CRISPR (Clustered Regularly Interspaced Short Palindromic Repeats) technology’s origin stems from a 1987 discovery of specific genetic sequences inside the genome of Escherichia Coli; however, it wasn’t until 2007 which introduced practical usages of CRISPR. While CRISPR is seemingly a natural phenomenon, scientists quickly acknowledged its potential and began researching practical usages of it. Scientists discovered that certain bacteria, such as E. Coli, use CRISPR as an antiviral mechanism. CRISPR’s capabilities intrigue scientists because it offers a different approach that is more precise, quicker, and cheaper for altering an organism’s genome to better suit it for survival. Whether CRISPR is being used to treat genetic mutations that lead to cancer or drought-resistant plants, CRISPR’s applications can be applied nearly anywhere on the genetic level. CRISPR-Cas9 works by combining a protein that can snip DNA strands with a molecule that guides it to the site of concern. “When bacteria survive a viral attack, they incorporate snippets of the virus’s DNA into their genomes. Those stolen segments are called ‘CRISPR.’ If the virus attacks again, the bacteria use those CRISPR segments as a template to create strands of RNA that home in on the corresponding sequence in the virus’s genome. The CRISPR RNA carries along a protein called Cas9 to the target location on the DNA. The protein disarms the virus by cutting its DNA at that spot” (c&en.org).
One particular area of concern where CRISPR technology may provide some aid is the p53 and associated genes. According to Cancer.gov, the “p53 gene makes a protein found inside the nucleus of cells and plays a key role in controlling cell division and cell death. Mutations (changes) in the p53 gene may cause cancer cells to grow and spread in the body” (Cancer.gov). Cells that have this mutated p53 gene lack the ability to control cell division and death. We’ve learned in AP Biology that the interphase cells go through before undergoing mitosis, and cytokinesis is extremely important to ensure that they divide and grow properly. But if something goes wrong during G1, S, or G2, that could lead to uncontrolled cell growth and division and cancer. Targeting p53 using CRISPR technology has some limitations, though. CRISPR is much less effective against p53 that is active, but both inactivated and mutated p53 allow for uncontrolled growth, leading to cancer. So, the scientists at Karolinska Institute propose that p53 inhibition is the most effective way to manipulate p53 to be better suited for CRISPR treatments. Preventing further mutation of p53 became the key concern because this leads to extra complexities and danger to associated genes.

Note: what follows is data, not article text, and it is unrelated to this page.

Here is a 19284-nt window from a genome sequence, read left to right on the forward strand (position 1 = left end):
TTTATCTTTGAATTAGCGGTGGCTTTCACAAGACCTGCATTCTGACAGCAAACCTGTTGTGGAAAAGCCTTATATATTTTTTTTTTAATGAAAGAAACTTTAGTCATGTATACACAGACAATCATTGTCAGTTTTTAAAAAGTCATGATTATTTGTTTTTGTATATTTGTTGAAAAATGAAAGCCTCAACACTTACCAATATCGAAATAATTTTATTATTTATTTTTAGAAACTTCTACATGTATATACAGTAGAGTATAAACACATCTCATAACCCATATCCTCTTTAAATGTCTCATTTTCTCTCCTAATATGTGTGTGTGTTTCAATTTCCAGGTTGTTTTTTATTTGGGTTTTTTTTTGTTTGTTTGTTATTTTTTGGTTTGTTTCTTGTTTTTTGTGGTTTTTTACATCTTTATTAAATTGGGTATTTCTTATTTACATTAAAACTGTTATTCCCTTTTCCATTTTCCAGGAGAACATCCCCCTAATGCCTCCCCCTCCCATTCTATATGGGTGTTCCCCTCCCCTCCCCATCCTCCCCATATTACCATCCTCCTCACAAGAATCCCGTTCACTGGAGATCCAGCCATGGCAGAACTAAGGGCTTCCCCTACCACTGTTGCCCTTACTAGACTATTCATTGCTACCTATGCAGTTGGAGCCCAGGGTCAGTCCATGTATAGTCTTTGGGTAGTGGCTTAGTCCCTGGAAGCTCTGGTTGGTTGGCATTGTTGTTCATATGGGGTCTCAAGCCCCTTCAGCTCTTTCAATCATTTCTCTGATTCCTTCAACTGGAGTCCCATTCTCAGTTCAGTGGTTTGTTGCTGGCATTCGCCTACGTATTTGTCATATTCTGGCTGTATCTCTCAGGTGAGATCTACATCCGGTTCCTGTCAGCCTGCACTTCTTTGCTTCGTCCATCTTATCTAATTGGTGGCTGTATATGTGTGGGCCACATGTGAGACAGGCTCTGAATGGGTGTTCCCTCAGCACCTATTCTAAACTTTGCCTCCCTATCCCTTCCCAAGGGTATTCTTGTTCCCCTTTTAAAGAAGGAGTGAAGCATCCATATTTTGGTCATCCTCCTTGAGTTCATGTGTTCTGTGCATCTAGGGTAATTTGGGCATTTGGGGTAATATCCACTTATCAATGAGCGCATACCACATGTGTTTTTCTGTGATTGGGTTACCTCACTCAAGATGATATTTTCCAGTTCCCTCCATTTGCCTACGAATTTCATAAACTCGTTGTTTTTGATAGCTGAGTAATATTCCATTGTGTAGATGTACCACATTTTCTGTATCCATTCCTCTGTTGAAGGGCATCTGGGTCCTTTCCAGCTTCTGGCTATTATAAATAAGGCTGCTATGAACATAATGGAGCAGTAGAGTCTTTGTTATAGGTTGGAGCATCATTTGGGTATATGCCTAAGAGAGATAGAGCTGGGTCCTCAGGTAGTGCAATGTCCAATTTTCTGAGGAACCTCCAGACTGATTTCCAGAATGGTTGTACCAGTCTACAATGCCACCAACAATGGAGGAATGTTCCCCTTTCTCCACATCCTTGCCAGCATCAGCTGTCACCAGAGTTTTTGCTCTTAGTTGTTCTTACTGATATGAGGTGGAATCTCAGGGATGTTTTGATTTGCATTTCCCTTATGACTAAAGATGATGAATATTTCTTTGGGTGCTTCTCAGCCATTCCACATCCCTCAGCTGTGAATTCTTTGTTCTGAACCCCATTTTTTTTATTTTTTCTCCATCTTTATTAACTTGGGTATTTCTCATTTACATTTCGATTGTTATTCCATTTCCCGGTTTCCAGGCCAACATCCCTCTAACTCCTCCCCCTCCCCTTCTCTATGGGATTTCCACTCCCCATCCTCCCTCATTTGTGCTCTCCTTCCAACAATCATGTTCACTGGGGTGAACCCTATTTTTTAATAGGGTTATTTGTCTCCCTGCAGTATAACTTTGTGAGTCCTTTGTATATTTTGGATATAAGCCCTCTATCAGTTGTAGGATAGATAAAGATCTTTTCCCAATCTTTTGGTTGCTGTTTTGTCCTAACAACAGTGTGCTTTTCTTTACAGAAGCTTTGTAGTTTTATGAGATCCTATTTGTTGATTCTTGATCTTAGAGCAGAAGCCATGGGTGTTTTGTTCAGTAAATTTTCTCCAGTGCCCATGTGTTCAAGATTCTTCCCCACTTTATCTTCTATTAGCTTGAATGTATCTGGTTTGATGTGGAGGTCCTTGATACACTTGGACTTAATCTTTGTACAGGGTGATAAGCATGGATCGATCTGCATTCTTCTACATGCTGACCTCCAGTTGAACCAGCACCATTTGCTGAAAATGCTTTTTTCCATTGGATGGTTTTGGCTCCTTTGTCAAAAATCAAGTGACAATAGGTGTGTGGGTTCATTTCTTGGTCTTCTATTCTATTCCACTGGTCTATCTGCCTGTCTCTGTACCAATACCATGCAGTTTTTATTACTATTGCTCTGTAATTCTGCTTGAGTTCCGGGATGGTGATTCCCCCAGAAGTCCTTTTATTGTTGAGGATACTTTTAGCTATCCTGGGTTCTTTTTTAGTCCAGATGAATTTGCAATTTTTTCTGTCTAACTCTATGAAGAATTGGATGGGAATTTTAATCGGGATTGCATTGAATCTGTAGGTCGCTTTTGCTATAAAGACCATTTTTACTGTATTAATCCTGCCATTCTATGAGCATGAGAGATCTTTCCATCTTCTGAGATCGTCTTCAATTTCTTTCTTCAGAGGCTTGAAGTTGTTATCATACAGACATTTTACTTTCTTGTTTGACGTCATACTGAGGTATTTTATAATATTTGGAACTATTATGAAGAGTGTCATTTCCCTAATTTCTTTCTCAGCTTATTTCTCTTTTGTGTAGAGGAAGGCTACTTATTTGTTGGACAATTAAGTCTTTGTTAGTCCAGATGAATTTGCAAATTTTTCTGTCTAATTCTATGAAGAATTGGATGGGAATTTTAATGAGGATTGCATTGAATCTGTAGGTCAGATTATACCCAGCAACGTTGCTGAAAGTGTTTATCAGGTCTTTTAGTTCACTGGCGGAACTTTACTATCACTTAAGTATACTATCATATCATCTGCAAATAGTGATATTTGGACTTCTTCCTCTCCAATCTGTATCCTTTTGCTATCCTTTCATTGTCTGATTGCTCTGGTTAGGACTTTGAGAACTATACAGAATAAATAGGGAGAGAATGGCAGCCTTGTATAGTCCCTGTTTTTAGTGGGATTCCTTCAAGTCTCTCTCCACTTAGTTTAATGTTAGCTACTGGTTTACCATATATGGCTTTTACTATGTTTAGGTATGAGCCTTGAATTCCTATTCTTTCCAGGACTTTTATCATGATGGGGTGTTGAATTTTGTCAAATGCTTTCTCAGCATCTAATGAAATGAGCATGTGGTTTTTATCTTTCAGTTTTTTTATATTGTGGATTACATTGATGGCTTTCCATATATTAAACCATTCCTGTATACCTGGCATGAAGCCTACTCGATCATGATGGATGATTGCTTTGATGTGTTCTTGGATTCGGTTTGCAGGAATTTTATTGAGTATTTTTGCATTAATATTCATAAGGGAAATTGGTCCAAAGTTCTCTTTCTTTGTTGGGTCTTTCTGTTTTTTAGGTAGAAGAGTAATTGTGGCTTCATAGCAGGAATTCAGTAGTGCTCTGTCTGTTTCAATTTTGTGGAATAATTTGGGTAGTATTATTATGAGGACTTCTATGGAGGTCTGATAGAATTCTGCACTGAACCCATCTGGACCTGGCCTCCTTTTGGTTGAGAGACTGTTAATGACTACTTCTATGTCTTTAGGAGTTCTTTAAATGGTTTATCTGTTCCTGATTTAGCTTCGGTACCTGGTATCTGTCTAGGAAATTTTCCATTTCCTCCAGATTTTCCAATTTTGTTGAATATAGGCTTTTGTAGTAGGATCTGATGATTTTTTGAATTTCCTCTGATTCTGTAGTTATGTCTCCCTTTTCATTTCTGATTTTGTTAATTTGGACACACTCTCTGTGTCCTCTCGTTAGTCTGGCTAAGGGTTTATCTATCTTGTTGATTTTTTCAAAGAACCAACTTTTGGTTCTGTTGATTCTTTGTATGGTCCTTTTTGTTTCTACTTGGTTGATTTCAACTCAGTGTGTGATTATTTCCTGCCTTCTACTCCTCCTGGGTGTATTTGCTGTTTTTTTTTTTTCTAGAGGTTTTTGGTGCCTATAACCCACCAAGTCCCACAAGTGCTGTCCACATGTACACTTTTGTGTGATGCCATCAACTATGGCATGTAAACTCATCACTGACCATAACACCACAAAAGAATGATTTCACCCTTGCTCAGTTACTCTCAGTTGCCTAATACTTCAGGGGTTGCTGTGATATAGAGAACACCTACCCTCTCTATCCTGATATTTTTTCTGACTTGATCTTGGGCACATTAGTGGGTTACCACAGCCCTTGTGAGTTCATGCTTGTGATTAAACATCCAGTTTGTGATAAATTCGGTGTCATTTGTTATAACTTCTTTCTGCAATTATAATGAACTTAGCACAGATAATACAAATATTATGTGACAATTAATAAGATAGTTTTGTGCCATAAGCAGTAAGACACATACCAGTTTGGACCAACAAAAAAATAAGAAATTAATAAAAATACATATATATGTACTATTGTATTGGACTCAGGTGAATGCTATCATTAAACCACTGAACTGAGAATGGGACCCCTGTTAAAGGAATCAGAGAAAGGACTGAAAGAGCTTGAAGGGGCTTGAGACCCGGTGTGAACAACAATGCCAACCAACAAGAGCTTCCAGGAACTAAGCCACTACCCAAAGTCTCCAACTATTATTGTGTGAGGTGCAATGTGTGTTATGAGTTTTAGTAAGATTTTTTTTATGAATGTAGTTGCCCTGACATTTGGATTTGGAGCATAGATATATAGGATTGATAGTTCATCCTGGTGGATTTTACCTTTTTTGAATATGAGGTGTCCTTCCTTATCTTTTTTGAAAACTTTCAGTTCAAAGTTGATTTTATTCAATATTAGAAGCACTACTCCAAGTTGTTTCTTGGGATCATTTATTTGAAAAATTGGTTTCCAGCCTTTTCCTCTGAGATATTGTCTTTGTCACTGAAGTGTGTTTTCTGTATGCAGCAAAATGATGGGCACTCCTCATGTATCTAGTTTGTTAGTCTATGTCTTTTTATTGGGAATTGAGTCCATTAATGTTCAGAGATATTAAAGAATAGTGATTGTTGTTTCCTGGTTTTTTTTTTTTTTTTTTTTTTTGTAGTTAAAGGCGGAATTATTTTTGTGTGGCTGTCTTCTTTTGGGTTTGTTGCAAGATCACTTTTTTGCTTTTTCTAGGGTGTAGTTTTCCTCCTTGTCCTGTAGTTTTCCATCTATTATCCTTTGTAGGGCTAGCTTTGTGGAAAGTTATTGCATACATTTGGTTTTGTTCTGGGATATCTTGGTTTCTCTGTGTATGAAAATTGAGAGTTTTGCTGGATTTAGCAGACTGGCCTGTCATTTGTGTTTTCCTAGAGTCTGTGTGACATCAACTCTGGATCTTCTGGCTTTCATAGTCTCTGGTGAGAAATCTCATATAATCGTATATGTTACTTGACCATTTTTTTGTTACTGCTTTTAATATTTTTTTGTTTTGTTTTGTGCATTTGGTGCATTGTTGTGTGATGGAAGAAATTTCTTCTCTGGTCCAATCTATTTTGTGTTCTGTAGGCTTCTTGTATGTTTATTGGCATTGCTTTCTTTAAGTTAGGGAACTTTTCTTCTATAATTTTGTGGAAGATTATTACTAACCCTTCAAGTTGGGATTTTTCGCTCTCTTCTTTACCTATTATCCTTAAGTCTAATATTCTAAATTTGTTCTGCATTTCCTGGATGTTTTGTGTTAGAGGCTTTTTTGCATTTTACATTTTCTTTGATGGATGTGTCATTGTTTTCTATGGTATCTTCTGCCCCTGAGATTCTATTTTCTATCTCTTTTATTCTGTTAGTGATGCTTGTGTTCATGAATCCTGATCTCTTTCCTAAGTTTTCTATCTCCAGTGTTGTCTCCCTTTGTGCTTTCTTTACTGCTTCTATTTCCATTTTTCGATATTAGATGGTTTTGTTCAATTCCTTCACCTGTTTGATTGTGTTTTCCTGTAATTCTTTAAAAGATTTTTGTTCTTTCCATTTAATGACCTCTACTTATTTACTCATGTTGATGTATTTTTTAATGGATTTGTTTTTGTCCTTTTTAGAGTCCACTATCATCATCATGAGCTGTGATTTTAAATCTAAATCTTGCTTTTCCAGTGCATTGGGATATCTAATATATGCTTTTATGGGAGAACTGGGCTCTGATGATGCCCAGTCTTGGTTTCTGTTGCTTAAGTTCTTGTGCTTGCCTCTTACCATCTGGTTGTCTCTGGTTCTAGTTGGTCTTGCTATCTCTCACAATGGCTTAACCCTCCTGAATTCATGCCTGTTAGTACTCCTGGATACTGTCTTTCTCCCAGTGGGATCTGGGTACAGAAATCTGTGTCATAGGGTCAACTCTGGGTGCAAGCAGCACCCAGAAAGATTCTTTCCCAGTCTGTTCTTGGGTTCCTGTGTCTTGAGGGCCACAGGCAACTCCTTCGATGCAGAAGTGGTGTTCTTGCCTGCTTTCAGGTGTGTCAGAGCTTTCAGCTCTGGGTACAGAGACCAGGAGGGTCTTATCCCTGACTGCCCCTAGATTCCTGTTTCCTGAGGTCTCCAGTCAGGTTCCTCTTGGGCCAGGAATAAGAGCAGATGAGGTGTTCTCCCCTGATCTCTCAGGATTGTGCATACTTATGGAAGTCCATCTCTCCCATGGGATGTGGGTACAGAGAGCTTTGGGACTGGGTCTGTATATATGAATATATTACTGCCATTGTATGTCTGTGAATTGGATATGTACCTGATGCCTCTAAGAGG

Preventing similar genes from DNA damage is key to preventing uncontrolled cell growth. The researchers “identified a network of linked genes with mutations that have a similar effect to p53 mutations, and shown that the transient inhibition of p53 is a possible pharmaceutical strategy for preventing the enrichment of cells with such mutations” (Karolinska Institute). Furthermore, the scientists studied the DNA damage response as a possible answer in developing a more accurate guide to RNA sequences, which are used to guide CRISPR where a DNA sequence requires editing. The scientists claim that “We believe that the up-regulation of genes involved in the DNA damage response can be a sensitive marker for how much unspecific (‘off-target’) activity a guide RNA has, and can thus help in the selection of ‘safer’ guide RNAs.”
Cancer has been a seemingly unsolvable problem for generations. Any step taken to further our capabilities for handling cancer is a good step, and eventually, we will reach a point where cancer is hopefully a disease of the past. Utilizing CRISPR to its fullest potential will take time, but scientists are hopeful that it will be an absolute game-changer in the fight against cancer and other genetic diseases.